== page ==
How Dangerous Is Rawhide For Dogs?

Most dogs, as any dog owner can tell you, are avid chewers. Many dogs can while away hours of the day chewing happily on a single bone. When left with nothing to chew, your dog may start on furniture, shoes, corners of walls… you name it. This, of course, is no good for your dog or your home. Giving your pooch something to chew on is a must.

One of the most popular dog bones on the market is rawhide. Dogs love them, they’re pleasing to the eye in their perfect bone shapes and they don’t smell bad. What could be wrong? Unfortunately, a lot.

The primary danger

While there is a long list of problems with rawhide (more on those in a minute), I’d say the most pressing danger is that dogs can choke — and even die — from ingesting shards of it. Dogs often get excited when they chew. And if they swallow a big enough piece, it can get stuck in their throat or their digestive tract. If this happens, it requires an emergency surgery. This, of course, means a lot of pain, worry and steep vet bills. In a worst case scenario, this sort of blockage can end your dog’s life.

A chemical cocktail in a dog chew

Rawhide contains harmful chemicals

Although the name “rawhide” makes it sound like these chews are natural, the process used to make them is anything but. Once you hear about how rawhide is made, I doubt you’ll want to buy one for your dog ever again.

It starts with a piece of the inner portion of a cow hide (the outer portion is made into leather). The hide section is then doused in preservative chemicals so that it does not spoil. Then, it is soaked in a solution (which often includes lye) to remove the hair and fat which may cling to the hide. After that, it is soaked in yet another chemical solution, to help it split into layers. We’re not done yet — the hides are then bleached or doused in hydrogen peroxide (that’s the reason they don’t smell).

If that weren’t enough, if the hides you purchase are colored or flavored, they likely contain a few of any number of artificial colorings and flavorings. These types of dog chews are able to bypass FDA regulations if they do not have any “reference to nutritional value” because they are not in the same category as a pet food. So, virtually any additive could potentially be used in them.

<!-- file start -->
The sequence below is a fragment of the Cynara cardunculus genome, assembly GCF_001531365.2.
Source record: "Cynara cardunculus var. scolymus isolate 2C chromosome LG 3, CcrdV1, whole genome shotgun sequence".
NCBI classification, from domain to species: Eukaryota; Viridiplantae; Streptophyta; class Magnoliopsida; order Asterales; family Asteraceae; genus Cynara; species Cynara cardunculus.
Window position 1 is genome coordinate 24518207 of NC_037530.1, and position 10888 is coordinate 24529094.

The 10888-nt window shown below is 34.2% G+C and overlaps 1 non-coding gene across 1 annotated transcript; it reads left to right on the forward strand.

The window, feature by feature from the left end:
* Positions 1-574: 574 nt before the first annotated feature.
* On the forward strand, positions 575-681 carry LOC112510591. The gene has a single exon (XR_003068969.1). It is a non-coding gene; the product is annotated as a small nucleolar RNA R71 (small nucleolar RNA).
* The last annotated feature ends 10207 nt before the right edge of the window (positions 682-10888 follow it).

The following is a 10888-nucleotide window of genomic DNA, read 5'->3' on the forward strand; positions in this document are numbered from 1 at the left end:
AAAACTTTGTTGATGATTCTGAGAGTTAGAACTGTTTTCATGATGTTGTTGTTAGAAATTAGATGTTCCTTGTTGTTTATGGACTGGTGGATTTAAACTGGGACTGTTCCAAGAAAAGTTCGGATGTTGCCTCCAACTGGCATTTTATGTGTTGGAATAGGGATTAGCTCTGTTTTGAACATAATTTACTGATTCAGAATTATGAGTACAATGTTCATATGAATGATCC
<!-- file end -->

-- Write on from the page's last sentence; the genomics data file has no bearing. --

Bonus: When testing rawhide, researchers found toxic chemicals such as arsenic, formaldehyde and lead.

Other dangers

Yes, there are indeed more dangers. Because rawhide is so heavily processed and it goes through so many manufacturing steps, it may be contaminated with E. coli, salmonella or other toxic chemicals. This can make your dog sick. It could even make you and your family sick if you touch the rawhide and do not wash your hands before eating, for example.

Some dogs are also allergic or have sensitive reactions to rawhide and the products used to create it. This can lead to stomach upset and other potential allergic reactions.

What to get your dog instead

Natural bones are better than rawhide

You know your dog needs to chew. It’s natural for them and it’s also good for their jaws and teeth. But, you don’t want to get dangerous, chemical-laden rawhide. The following are a few much healthier alternatives:

  • Raw bones: Make sure they’re natural, without any additives in the mix. Check with your vet to determine the type that is right for your dog. Also, make sure you found the bones refrigerated or frozen.
  • Bully sticks: Again, make sure there are no artificial colors or flavors added.
  • Duck feet: Sounds weird, but dogs love ‘em. Plus, they’re natural — assuming that they haven’t had additives pumped in. Always know your source and your ingredients.

What do you give your dog to chew on? Please share your experiences and your pup’s favorites!

– Tanya Mead

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